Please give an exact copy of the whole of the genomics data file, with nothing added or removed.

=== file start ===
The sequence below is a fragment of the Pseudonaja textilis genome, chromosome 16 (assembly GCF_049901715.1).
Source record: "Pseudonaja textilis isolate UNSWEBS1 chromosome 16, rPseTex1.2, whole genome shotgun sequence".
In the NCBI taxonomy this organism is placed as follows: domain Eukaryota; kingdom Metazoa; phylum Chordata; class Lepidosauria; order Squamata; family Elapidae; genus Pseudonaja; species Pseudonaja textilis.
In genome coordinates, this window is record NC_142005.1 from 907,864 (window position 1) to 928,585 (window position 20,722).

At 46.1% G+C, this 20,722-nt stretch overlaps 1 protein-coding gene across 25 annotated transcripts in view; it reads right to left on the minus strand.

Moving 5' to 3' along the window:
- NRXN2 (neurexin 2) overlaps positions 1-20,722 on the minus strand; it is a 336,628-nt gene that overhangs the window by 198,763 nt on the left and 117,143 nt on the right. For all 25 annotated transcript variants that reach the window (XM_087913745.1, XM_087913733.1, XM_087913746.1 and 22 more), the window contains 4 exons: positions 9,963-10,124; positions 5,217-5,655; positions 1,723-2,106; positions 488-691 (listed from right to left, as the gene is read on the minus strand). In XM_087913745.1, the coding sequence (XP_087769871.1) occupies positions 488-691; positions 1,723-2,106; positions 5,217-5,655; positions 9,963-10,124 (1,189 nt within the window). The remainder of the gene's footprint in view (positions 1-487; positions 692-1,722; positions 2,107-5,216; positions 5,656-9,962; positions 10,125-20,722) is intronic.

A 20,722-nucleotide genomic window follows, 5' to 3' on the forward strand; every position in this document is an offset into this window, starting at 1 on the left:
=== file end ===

The sequence below is a fragment of the Pseudonaja textilis genome, chromosome 16 (assembly GCF_049901715.1).
Source record: "Pseudonaja textilis isolate UNSWEBS1 chromosome 16, rPseTex1.2, whole genome shotgun sequence".
In the NCBI taxonomy this organism is placed as follows: domain Eukaryota; kingdom Metazoa; phylum Chordata; class Lepidosauria; order Squamata; family Elapidae; genus Pseudonaja; species Pseudonaja textilis.
In genome coordinates, this window is record NC_142005.1 from 907,864 (window position 1) to 928,585 (window position 20,722).

At 46.1% G+C, this 20,722-nt stretch overlaps 1 protein-coding gene across 25 annotated transcripts in view; it reads right to left on the minus strand.

Moving 5' to 3' along the window:
- NRXN2 (neurexin 2) overlaps positions 1-20,722 on the minus strand; it is a 336,628-nt gene that overhangs the window by 198,763 nt on the left and 117,143 nt on the right. For all 25 annotated transcript variants that reach the window (XM_087913745.1, XM_087913733.1, XM_087913746.1 and 22 more), the window contains 4 exons: positions 9,963-10,124; positions 5,217-5,655; positions 1,723-2,106; positions 488-691 (listed from right to left, as the gene is read on the minus strand). In XM_087913745.1, the coding sequence (XP_087769871.1) occupies positions 488-691; positions 1,723-2,106; positions 5,217-5,655; positions 9,963-10,124 (1,189 nt within the window). The remainder of the gene's footprint in view (positions 1-487; positions 692-1,722; positions 2,107-5,216; positions 5,656-9,962; positions 10,125-20,722) is intronic.

A 20,722-nucleotide genomic window follows, 5' to 3' on the forward strand; every position in this document is an offset into this window, starting at 1 on the left: